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Here’s how to close the gap on Indigenous women smoking during pregnancy

Gillian Sandra Gould writes in The Conversation (21.7.16) about the high incidence of smoking among pregnant Indigenous women, and suggests policy and practical measures to address the issue.

'Almost half of pregnant Indigenous women smoke compared to one in eight in the non-Indigenous population. This means 7,000-9,000 Indigenous Australian babies every year are exposed to smoking in the womb.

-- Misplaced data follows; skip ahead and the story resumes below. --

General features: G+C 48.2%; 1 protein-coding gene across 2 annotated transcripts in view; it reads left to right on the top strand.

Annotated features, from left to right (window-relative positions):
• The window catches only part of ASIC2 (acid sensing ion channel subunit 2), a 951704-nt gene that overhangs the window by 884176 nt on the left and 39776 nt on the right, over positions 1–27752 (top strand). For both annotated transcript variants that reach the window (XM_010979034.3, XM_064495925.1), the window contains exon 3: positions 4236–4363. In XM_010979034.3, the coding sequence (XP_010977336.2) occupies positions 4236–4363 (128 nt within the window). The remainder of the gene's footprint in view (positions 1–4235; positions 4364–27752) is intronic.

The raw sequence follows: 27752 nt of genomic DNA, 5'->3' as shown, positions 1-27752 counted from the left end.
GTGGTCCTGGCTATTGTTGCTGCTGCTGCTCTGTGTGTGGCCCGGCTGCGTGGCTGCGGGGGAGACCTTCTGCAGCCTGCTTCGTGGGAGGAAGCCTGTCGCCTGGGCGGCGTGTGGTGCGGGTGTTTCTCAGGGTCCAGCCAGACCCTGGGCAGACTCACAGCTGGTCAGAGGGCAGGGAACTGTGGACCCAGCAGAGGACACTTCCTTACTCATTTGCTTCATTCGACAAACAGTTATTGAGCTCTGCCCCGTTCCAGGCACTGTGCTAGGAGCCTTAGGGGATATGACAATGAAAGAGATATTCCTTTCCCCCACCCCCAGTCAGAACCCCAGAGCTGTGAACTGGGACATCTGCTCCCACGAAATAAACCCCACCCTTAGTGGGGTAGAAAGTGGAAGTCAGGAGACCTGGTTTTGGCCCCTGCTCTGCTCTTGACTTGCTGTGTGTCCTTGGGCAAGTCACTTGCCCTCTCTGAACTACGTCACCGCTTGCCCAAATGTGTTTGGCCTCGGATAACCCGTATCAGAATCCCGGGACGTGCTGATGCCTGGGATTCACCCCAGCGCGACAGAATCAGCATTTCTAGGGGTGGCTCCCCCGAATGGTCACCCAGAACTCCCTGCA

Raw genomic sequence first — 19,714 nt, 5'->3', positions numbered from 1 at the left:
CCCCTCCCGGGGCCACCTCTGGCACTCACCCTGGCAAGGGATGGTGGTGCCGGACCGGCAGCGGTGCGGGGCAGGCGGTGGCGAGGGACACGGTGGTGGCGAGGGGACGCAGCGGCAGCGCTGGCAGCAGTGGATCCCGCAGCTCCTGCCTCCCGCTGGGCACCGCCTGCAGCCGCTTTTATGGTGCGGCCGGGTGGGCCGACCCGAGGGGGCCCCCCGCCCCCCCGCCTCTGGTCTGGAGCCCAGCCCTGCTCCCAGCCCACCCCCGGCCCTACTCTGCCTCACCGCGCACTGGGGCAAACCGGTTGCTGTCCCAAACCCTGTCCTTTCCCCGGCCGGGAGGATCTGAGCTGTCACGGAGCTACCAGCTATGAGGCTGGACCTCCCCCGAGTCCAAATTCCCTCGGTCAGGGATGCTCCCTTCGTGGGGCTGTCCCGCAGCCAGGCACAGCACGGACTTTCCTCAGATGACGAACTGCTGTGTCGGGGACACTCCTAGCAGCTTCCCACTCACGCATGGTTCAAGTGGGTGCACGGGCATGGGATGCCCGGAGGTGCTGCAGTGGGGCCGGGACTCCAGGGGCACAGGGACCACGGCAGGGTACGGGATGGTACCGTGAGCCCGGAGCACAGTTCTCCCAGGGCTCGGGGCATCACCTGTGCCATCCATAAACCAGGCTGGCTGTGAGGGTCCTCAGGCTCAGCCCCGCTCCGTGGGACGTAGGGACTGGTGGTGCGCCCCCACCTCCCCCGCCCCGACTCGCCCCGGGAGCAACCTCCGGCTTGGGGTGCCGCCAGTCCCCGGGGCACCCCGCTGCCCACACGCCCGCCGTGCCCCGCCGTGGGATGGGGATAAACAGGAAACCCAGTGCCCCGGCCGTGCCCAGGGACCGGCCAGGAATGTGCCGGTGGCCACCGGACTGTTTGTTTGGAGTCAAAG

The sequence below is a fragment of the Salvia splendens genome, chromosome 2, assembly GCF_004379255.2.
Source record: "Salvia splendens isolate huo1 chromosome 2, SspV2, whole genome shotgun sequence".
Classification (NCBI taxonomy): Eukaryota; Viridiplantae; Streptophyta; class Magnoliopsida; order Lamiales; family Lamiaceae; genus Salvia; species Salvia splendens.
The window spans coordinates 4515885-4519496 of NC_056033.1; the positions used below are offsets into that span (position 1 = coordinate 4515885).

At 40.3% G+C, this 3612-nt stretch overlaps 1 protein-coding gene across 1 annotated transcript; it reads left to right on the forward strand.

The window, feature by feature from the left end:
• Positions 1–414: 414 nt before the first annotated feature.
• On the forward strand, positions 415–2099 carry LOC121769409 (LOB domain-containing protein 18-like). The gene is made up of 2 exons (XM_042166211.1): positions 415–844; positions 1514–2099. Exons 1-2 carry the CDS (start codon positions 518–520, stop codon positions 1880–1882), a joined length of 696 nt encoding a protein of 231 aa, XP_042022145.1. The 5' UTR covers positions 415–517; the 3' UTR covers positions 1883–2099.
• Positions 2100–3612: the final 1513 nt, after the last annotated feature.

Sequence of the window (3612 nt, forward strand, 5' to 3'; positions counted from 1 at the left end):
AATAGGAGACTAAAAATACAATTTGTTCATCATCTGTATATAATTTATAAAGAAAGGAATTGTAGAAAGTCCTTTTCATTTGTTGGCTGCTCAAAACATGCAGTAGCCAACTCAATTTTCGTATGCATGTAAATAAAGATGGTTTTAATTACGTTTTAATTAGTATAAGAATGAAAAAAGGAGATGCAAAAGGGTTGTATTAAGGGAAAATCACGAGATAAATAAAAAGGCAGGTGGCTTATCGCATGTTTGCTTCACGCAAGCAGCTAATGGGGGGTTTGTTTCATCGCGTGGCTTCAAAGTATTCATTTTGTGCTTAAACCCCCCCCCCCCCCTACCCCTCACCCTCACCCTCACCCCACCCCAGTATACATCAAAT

'Children exposed to tobacco smoke before birth are at increased risk of “glue ear”, which causes hearing loss, learning problems and behavioural problems. They are also at greater risk of asthma and bronchiolitis in childhood, and chronic lung disease in adulthood.

'Children born to mothers who smoke are more likely to become smokers. Some try smoking as young as five years old.

'Our research shows women are well aware of the risks of smoking for their babies, and want to do something about it.'


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